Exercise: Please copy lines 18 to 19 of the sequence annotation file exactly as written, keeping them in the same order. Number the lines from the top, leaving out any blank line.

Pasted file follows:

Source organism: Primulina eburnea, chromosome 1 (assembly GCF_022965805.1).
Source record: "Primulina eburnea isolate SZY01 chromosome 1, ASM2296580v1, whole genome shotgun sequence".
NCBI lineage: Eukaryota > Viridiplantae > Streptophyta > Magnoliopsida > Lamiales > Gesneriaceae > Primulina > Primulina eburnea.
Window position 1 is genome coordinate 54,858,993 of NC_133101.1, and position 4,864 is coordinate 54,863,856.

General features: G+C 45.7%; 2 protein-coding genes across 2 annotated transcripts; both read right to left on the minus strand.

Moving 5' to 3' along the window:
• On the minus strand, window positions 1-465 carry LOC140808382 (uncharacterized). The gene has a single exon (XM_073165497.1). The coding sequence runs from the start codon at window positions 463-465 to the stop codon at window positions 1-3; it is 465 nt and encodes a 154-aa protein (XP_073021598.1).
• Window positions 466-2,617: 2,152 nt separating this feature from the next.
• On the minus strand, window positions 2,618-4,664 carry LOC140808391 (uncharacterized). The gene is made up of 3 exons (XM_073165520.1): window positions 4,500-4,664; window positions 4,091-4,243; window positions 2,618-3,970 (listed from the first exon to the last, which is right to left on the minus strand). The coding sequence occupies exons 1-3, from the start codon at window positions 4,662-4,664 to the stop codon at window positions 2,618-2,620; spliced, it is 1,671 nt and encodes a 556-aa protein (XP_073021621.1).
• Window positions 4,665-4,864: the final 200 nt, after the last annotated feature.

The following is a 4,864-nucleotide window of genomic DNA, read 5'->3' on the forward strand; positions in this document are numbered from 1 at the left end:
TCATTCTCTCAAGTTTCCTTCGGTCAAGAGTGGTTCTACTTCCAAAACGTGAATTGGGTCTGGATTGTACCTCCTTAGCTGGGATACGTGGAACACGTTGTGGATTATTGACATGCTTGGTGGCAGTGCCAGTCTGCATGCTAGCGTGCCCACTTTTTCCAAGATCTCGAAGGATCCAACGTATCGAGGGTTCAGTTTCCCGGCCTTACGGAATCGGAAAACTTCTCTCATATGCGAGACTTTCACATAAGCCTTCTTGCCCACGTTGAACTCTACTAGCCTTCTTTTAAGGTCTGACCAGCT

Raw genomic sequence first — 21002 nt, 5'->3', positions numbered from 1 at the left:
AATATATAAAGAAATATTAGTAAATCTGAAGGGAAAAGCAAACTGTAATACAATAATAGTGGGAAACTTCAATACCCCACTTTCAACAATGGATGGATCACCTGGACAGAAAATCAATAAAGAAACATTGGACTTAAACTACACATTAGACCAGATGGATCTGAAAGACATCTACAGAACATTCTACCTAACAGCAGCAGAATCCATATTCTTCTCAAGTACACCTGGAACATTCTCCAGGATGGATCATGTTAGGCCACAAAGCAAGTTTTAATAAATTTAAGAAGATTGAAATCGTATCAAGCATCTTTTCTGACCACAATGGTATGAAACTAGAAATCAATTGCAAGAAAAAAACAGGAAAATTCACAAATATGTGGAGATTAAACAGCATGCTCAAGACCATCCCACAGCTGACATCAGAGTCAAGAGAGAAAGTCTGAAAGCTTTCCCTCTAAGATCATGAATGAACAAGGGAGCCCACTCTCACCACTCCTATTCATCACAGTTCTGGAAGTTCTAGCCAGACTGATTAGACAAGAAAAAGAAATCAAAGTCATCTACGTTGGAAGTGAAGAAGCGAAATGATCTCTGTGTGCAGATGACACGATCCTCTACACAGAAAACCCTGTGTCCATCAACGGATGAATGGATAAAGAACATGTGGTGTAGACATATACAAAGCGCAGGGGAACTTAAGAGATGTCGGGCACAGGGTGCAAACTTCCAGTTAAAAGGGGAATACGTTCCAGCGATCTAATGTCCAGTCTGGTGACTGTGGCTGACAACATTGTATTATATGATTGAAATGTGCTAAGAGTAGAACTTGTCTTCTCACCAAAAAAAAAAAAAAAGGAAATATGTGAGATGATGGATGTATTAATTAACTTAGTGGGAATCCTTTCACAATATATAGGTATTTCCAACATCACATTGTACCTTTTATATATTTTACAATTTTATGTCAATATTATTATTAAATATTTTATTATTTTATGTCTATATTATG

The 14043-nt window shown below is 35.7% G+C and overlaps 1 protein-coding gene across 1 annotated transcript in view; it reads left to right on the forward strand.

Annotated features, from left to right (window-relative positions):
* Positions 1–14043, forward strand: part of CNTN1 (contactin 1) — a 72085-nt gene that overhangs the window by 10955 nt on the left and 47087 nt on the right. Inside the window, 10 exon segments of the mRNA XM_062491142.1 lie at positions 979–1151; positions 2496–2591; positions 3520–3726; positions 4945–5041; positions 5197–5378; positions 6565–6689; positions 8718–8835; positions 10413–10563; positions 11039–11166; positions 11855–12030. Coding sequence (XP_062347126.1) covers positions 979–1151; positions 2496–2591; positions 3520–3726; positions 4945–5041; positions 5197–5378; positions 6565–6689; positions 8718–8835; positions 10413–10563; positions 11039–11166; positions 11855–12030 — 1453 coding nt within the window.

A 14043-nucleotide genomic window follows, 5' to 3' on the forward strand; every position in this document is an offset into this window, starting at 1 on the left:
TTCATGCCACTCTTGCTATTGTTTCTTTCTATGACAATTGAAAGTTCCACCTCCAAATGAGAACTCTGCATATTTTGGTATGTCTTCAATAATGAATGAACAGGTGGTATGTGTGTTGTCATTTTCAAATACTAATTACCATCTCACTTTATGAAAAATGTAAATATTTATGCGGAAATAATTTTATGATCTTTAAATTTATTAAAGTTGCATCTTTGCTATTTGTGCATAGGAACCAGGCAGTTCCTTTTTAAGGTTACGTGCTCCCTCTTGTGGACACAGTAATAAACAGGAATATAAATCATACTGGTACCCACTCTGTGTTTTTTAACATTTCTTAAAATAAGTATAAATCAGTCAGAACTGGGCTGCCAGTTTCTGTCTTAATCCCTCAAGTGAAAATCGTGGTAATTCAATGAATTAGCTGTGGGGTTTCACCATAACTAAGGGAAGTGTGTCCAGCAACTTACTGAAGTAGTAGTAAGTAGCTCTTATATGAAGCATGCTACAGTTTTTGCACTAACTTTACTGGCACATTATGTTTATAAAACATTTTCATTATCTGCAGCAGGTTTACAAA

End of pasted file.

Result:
A 14043-nucleotide genomic window follows, 5' to 3' on the forward strand; every position in this document is an offset into this window, starting at 1 on the left:
TTCATGCCACTCTTGCTATTGTTTCTTTCTATGACAATTGAAAGTTCCACCTCCAAATGAGAACTCTGCATATTTTGGTATGTCTTCAATAATGAATGAACAGGTGGTATGTGTGTTGTCATTTTCAAATACTAATTACCATCTCACTTTATGAAAAATGTAAATATTTATGCGGAAATAATTTTATGATCTTTAAATTTATTAAAGTTGCATCTTTGCTATTTGTGCATAGGAACCAGGCAGTTCCTTTTTAAGGTTACGTGCTCCCTCTTGTGGACACAGTAATAAACAGGAATATAAATCATACTGGTACCCACTCTGTGTTTTTTAACATTTCTTAAAATAAGTATAAATCAGTCAGAACTGGGCTGCCAGTTTCTGTCTTAATCCCTCAAGTGAAAATCGTGGTAATTCAATGAATTAGCTGTGGGGTTTCACCATAACTAAGGGAAGTGTGTCCAGCAACTTACTGAAGTAGTAGTAAGTAGCTCTTATATGAAGCATGCTACAGTTTTTGCACTAACTTTACTGGCACATTATGTTTATAAAACATTTTCATTATCTGCAGCAGGTTTACAAA